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Curr Biol. 2017 Feb 6;27(3):408-414. doi: 10.1016/j.cub.2016.12.002. Epub 2017 Jan 12.

Navigation through the Plasma Membrane Molecular Landscape Shapes Random Organelle Movement.

Author information

1
Institute of Biological Chemistry, Biophysics and Bioengineering, Heriot-Watt University, Edinburgh EH14 4AS, UK; Edinburgh Super-Resolution Imaging Consortium.
2
Department of Mathematics, Maxwell Institute, MACS, Heriot-Watt University, Edinburgh EH14 4AS, UK.
3
Toronto Western Research Institute, Room 11-432, McLaughlin Wing, 399 Bathurst St., Toronto, ON M5T 2S8, Canada.
4
Centre for Inflammation Research, University of Edinburgh, The Queen's Medical Research Institute, 47 Little France Crescent, Edinburgh EH16 4TJ, UK.
5
The Clem Jones Centre for Ageing Dementia Research, Queensland Brain Institute, The University of Queensland, Brisbane, QLD 4072, Australia.
6
Institute of Biological Chemistry, Biophysics and Bioengineering, Heriot-Watt University, Edinburgh EH14 4AS, UK; Edinburgh Super-Resolution Imaging Consortium. Electronic address: r.r.duncan@hw.ac.uk.

Abstract

Eukaryotic plasma membrane organization theory has long been controversial, in part due to a dearth of suitably high-resolution techniques to probe molecular architecture in situ and integrate information from diverse data streams [1]. Notably, clustered patterning of membrane proteins is a commonly conserved feature across diverse protein families (reviewed in [2]), including the SNAREs [3], SM proteins [4, 5], ion channels [6, 7], and receptors (e.g., [8]). Much effort has gone into analyzing the behavior of secretory organelles [9-13], and understanding the relationship between the membrane and proximal organelles [4, 5, 12, 14] is an essential goal for cell biology as broad concepts or rules may be established. Here we explore the generally accepted model that vesicles at the plasmalemma are guided by cytoskeletal tracks to specific sites on the membrane that have clustered molecular machinery for secretion [15], organized in part by the local lipid composition [16]. To increase our understanding of these fundamental processes, we integrated nanoscopy and spectroscopy of the secretory machinery with organelle tracking data in a mathematical model, iterating with knockdown cell models. We find that repeated routes followed by successive vesicles, the re-use of similar fusion sites, and the apparently distinct vesicle "pools" are all fashioned by the Brownian behavior of organelles overlaid on navigation between non-reactive secretory protein molecular depots patterned at the plasma membrane.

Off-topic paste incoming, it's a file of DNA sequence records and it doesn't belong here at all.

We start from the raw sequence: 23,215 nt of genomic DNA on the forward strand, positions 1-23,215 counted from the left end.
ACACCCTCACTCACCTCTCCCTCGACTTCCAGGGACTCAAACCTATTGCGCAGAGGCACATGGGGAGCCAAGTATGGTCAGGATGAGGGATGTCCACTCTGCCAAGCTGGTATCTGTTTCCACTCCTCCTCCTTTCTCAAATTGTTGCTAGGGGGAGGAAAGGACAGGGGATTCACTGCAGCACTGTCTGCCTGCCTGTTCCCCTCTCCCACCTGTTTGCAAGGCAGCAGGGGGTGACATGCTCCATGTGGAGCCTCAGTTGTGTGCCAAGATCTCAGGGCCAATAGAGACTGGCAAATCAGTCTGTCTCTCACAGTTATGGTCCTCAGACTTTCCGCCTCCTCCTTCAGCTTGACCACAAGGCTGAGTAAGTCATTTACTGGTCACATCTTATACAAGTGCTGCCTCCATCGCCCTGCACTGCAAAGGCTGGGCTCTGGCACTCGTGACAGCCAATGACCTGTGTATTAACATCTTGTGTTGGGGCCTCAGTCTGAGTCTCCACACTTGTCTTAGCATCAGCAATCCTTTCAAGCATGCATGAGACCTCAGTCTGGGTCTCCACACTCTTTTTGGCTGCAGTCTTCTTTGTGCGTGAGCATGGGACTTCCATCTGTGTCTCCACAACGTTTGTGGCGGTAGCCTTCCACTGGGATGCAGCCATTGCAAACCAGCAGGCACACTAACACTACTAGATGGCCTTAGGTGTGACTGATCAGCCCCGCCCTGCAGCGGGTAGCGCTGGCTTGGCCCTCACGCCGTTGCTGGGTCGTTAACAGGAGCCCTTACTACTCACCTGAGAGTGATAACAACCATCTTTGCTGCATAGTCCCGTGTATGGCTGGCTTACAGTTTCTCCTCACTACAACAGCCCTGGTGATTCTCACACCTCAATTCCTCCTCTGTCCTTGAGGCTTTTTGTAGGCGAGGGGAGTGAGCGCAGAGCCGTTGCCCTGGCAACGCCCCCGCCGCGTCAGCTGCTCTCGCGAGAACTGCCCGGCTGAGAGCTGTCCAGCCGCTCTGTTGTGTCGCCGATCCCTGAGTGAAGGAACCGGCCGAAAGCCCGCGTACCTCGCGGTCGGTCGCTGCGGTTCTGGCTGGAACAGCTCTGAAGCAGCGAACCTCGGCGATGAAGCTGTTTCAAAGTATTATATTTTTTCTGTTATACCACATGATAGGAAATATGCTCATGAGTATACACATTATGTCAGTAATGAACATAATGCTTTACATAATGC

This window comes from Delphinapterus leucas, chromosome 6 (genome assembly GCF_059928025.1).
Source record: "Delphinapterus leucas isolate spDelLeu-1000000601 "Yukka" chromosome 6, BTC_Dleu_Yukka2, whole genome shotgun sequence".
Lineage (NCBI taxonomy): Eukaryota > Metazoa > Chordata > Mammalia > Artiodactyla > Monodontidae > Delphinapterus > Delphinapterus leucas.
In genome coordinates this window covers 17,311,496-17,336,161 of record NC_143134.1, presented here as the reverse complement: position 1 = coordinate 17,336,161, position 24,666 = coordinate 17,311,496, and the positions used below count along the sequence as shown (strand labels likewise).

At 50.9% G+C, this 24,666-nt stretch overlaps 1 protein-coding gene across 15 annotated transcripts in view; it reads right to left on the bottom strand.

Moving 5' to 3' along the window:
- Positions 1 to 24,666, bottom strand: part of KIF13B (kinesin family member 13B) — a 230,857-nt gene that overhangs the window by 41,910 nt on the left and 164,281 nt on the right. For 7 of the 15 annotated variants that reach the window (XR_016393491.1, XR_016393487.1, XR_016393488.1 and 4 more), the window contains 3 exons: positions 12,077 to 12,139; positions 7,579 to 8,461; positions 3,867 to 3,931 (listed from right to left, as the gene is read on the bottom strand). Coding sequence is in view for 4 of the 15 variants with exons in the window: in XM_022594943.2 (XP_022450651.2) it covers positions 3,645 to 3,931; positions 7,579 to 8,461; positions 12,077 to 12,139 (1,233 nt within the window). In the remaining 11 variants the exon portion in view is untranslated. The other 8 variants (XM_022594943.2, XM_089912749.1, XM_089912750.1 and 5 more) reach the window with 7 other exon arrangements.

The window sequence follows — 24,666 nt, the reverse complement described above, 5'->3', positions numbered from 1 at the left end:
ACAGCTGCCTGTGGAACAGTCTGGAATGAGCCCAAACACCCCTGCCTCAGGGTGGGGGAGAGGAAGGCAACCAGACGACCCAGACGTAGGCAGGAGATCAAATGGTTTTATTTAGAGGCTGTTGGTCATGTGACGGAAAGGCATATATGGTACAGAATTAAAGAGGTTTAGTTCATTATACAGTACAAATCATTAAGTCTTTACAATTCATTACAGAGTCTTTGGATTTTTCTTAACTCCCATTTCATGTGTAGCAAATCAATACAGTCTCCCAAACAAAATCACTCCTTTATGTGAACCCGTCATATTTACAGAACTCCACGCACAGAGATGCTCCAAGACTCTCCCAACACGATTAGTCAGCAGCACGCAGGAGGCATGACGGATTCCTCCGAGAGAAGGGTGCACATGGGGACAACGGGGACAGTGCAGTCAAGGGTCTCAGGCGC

KEYWORDS:

actin; cytoskeleton; exocytosis; mathematical modeling; microscopy; super-resolution; vesicle

PMID:
28089515
PMCID:
PMC5300901
DOI:
10.1016/j.cub.2016.12.002
[Indexed for MEDLINE]
Free PMC Article

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